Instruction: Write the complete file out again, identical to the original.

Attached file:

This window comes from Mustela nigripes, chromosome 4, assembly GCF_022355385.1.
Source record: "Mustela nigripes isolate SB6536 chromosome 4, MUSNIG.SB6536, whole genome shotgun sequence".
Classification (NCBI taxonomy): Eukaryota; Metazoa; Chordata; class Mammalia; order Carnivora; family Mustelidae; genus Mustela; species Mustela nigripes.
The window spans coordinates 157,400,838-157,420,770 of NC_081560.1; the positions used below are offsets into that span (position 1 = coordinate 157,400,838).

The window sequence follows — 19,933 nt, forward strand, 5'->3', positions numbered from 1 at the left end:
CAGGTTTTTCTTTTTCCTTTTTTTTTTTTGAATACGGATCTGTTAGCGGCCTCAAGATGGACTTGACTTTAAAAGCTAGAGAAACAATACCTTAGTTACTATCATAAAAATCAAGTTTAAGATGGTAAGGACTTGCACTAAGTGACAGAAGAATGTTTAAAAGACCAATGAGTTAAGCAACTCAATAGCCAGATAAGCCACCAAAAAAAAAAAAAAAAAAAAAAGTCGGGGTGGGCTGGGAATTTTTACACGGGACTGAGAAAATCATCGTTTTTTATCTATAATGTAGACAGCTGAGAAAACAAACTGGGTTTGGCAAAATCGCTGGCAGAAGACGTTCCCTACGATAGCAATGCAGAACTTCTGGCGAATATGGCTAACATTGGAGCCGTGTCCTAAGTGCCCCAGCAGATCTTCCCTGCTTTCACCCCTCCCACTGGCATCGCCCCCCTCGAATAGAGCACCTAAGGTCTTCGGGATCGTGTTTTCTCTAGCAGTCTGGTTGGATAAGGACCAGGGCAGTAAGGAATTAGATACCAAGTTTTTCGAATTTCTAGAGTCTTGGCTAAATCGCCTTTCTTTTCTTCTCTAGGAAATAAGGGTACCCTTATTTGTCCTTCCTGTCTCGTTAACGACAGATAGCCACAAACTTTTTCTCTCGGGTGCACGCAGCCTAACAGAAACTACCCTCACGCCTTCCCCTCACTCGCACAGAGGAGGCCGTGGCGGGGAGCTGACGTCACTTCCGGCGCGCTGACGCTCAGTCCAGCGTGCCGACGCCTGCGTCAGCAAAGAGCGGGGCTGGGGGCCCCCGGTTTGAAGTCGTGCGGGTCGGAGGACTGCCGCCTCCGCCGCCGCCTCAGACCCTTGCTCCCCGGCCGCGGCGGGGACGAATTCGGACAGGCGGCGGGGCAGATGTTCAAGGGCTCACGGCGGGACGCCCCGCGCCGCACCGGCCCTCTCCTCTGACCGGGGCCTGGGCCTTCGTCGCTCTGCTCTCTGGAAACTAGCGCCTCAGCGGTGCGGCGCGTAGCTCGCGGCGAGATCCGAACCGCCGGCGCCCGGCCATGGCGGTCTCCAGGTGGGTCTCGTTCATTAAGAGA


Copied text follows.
This window comes from Mustela nigripes, chromosome 4, assembly GCF_022355385.1.
Source record: "Mustela nigripes isolate SB6536 chromosome 4, MUSNIG.SB6536, whole genome shotgun sequence".
Classification (NCBI taxonomy): Eukaryota; Metazoa; Chordata; class Mammalia; order Carnivora; family Mustelidae; genus Mustela; species Mustela nigripes.
The window spans coordinates 157,400,838-157,420,770 of NC_081560.1; the positions used below are offsets into that span (position 1 = coordinate 157,400,838).

The window sequence follows — 19,933 nt, forward strand, 5'->3', positions numbered from 1 at the left end:
CAGGTTTTTCTTTTTCCTTTTTTTTTTTTGAATACGGATCTGTTAGCGGCCTCAAGATGGACTTGACTTTAAAAGCTAGAGAAACAATACCTTAGTTACTATCATAAAAATCAAGTTTAAGATGGTAAGGACTTGCACTAAGTGACAGAAGAATGTTTAAAAGACCAATGAGTTAAGCAACTCAATAGCCAGATAAGCCACCAAAAAAAAAAAAAAAAAAAAAAGTCGGGGTGGGCTGGGAATTTTTACACGGGACTGAGAAAATCATCGTTTTTTATCTATAATGTAGACAGCTGAGAAAACAAACTGGGTTTGGCAAAATCGCTGGCAGAAGACGTTCCCTACGATAGCAATGCAGAACTTCTGGCGAATATGGCTAACATTGGAGCCGTGTCCTAAGTGCCCCAGCAGATCTTCCCTGCTTTCACCCCTCCCACTGGCATCGCCCCCCTCGAATAGAGCACCTAAGGTCTTCGGGATCGTGTTTTCTCTAGCAGTCTGGTTGGATAAGGACCAGGGCAGTAAGGAATTAGATACCAAGTTTTTCGAATTTCTAGAGTCTTGGCTAAATCGCCTTTCTTTTCTTCTCTAGGAAATAAGGGTACCCTTATTTGTCCTTCCTGTCTCGTTAACGACAGATAGCCACAAACTTTTTCTCTCGGGTGCACGCAGCCTAACAGAAACTACCCTCACGCCTTCCCCTCACTCGCACAGAGGAGGCCGTGGCGGGGAGCTGACGTCACTTCCGGCGCGCTGACGCTCAGTCCAGCGTGCCGACGCCTGCGTCAGCAAAGAGCGGGGCTGGGGGCCCCCGGTTTGAAGTCGTGCGGGTCGGAGGACTGCCGCCTCCGCCGCCGCCTCAGACCCTTGCTCCCCGGCCGCGGCGGGGACGAATTCGGACAGGCGGCGGGGCAGATGTTCAAGGGCTCACGGCGGGACGCCCCGCGCCGCACCGGCCCTCTCCTCTGACCGGGGCCTGGGCCTTCGTCGCTCTGCTCTCTGGAAACTAGCGCCTCAGCGGTGCGGCGCGTAGCTCGCGGCGAGATCCGAACCGCCGGCGCCCGGCCATGGCGGTCTCCAGGTGGGTCTCGTTCATTAAGAGA